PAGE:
Nuclear Weapons FAQ
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Q: Shouldn’t the superpowers keep their current nuclear arsenals forever, since their nuclear deterrent has saved millions of lives by preventing superpower wars since 1945?
A: Nuclear deterrence isn’t a viable long-term strategy unless the risk of accidental nuclear war can be reduced to zero. The annual probability of accidental nuclear war is poorly known, but it certainly isn’t zero: John F. Kennedy estimated the probability of the Cuban Missile Crisis escalating to war between 33% and 50%, and near-misses keep occurring regularly. Even if the annual risk of global nuclear war is as low as 1%, we’ll probably have one within a century and almost certainly within a few hundred years. This future nuclear war would almost certainly take more lives than nuclear deterrence ever saved.
Q: Wouldn’t reducing nuclear arsenals weaken nuclear deterrence?
A: Even just a handful of nuclear weapons provide powerful deterrence, and all but two nuclear powers have decided that a few hundred nuclear weapons suffice. Since the US and Russia currently have about 7000 each, thousands of which are on hair-trigger alert, it is likely that the main effect of reducing their arsenals would not be to weaken deterrence but to reduce the risk of accidental war and incentivize nuclear non-proliferation.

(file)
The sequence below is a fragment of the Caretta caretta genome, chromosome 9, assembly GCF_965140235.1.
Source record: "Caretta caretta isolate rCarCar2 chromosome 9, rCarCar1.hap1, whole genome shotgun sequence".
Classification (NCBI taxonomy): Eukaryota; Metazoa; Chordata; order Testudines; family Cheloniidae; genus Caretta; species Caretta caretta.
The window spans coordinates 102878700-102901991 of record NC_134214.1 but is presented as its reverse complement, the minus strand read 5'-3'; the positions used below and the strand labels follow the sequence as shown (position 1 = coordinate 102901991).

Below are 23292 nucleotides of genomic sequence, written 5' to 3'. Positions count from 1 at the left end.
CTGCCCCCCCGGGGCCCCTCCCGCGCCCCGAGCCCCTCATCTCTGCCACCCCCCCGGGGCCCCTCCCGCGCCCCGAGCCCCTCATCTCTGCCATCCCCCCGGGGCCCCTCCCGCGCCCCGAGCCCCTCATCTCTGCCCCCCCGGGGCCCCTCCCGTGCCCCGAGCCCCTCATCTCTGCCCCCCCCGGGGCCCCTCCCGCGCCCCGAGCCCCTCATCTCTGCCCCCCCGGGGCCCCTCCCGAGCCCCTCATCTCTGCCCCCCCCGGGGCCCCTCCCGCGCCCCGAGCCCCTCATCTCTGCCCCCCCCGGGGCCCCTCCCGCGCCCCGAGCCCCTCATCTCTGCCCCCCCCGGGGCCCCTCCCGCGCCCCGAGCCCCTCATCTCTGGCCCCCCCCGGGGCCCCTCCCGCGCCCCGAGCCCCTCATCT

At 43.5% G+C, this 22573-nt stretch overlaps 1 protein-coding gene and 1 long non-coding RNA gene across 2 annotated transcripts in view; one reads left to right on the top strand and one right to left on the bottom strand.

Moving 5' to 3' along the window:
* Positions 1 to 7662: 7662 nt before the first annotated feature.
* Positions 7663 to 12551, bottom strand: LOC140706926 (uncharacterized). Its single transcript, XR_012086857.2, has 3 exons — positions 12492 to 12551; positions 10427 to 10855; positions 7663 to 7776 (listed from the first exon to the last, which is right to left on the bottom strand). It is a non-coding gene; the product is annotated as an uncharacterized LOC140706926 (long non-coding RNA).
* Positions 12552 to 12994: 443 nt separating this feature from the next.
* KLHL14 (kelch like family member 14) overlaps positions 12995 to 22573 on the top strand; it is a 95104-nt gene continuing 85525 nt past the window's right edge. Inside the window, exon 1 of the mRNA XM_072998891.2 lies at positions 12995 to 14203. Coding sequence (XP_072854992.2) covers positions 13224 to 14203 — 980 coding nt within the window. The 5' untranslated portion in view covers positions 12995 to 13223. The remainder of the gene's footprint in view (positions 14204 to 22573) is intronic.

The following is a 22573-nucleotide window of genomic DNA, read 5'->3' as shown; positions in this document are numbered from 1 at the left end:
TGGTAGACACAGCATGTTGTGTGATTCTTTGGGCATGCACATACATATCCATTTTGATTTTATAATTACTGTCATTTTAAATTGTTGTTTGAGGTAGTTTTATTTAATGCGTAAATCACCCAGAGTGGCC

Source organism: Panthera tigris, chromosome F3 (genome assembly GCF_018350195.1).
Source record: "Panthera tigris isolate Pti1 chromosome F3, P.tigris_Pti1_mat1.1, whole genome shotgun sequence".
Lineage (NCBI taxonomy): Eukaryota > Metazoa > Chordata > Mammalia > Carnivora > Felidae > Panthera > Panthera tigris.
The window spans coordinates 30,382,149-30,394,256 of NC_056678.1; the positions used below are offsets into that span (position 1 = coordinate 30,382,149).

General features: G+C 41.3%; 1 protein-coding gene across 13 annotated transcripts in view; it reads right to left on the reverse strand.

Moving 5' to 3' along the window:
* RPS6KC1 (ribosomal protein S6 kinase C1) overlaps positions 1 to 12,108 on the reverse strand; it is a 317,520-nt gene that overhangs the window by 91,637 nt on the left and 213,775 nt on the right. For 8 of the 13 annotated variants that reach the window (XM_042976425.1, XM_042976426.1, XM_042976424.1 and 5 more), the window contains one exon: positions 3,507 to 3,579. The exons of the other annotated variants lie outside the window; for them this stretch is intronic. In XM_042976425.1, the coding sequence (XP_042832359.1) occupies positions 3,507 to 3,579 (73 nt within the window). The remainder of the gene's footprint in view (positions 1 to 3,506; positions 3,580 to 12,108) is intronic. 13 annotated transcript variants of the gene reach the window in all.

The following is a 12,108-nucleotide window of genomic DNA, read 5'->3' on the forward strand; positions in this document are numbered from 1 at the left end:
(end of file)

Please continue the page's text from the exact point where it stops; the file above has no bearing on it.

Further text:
Q: Won’t modernizing our nuclear weapons make them and us safer?
A: Our assessment is no. A key goal of the $1 Trillion US modernization project is to make their targeting more accurate, to improve their ability to destroy enemy nuclear missiles. This arguably destabilizes the current mutual-assured-destruction paradigm, whose premise is that it’s impossible to destroy the enemy’s missiles with a first strike. Massive US investments in developing new nuclear weapons also incentivizes other powers to do the same or to acquire nuclear weapons capability.
Q: Didn’t nuking Hirosima and Nagasaki save millions of lives by shortening World War II?
A: Although regularly taught in schools, this claim is controversial. Japanese decision-makers have stated that the main reason why Japan surrendered to the US on August 15 1945 was that they would rather be occupied by the US than by Stalin’s Soviet Union, which had launched an invasion a weak earlier.
Q: Does FLI support abolishing nuclear weapons?
A: FLI’s goals are quite moderate: we oppose human extinction and other global catastrophes jeopardizing our civilization. We therefore support significantly reducing today’s nuclear arsenals, ending hair-trigger alert, and stigmatizing the development and production of new nuclear weapons.
Q: If creating a global nuclear war machine that can start by accident was so counterproductive, why did humanity do it?
A: Because our incentives drove us to a bad Nash equilibrium. Many of humanity’s most stubborn problems, from destructive infighting to deforestation, overfishing and global warming, have this same root cause: when everybody follows the incentives they’re given, it results in a worse situation than cooperation would have enabled. The way to break free from a bad Nash equilibrium is to improve incentives, which is what FLI aims to do – hence the focus on stigmatizing the production of new nuclear weapons and the reliance on luck as a long-term nuclear safety strategy.